I learned that it only applies to three HTML elements: checkboxes, radio buttons and progress. That makes sense because the point of the selector is to target the status of an element and determine whether or not it has a status at all.

For example, a checkbox can either be checked or unchecked. When using checkboxes in a form, we often default to one state or the other and, while that’s all good and dandy, it also assumes a state before the user has interacted with it. Adding a third undetermined state is where something like this helps.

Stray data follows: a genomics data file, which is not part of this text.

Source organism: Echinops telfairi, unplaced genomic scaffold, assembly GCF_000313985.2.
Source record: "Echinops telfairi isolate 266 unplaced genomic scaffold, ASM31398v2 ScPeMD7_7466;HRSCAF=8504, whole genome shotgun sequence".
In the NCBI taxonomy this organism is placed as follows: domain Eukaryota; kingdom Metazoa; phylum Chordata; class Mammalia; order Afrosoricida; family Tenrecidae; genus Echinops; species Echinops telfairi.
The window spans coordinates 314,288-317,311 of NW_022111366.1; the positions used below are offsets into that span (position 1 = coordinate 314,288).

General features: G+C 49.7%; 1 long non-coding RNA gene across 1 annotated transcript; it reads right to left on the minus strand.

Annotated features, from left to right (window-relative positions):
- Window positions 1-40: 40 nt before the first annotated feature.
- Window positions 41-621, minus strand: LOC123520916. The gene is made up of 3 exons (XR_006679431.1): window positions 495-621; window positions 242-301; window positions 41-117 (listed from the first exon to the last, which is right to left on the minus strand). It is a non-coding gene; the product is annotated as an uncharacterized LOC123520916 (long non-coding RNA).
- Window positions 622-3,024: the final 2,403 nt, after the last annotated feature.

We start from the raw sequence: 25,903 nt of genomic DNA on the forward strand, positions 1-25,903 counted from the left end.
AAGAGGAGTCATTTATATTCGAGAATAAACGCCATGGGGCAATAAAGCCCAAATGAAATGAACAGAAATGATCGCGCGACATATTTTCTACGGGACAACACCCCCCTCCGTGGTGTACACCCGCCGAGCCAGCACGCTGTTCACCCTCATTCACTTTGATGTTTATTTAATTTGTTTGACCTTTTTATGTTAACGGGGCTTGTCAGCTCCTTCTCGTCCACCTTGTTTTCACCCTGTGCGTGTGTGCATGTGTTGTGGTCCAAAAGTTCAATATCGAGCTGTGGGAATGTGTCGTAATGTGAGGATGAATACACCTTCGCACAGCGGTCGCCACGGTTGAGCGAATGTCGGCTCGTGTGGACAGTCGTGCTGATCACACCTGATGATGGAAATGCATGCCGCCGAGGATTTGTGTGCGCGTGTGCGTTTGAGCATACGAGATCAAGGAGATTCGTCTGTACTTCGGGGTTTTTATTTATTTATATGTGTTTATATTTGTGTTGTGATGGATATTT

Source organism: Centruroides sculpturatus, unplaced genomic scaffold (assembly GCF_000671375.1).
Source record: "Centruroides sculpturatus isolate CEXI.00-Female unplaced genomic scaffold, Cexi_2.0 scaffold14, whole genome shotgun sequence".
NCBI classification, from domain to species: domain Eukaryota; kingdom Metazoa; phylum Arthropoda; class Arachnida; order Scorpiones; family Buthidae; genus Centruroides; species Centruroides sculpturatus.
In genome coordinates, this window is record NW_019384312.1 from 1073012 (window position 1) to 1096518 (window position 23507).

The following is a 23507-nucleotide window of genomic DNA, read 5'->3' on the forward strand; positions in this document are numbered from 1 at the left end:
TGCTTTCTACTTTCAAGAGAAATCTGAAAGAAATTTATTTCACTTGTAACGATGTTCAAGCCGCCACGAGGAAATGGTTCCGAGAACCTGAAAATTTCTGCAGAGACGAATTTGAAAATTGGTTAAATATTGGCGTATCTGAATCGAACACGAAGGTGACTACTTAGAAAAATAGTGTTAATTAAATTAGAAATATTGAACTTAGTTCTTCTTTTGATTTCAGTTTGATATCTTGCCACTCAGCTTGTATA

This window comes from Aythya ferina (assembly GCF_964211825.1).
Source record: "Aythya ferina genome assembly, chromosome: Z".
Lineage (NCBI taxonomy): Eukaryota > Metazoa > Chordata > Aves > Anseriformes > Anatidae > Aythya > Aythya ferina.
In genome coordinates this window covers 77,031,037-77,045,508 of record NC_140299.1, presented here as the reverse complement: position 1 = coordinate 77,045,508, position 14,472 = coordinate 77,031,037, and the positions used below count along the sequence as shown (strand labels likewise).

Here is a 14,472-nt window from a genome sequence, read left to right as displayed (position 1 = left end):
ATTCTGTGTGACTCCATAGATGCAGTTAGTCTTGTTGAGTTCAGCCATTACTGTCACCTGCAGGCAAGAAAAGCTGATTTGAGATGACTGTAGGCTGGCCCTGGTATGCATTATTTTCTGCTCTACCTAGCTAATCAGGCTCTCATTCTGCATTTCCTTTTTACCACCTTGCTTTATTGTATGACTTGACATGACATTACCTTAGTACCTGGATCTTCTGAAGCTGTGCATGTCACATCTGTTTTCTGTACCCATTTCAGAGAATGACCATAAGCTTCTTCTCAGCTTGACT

The interesting thing about using checkboxes as an example is that HTML does not support an :indeterminate state right out of the box. It requires Javascript to render the state, though it is not required at all for radio buttons or progress. Go figure!

✏️ Handwritten by Geoff Graham on January 8, 2017

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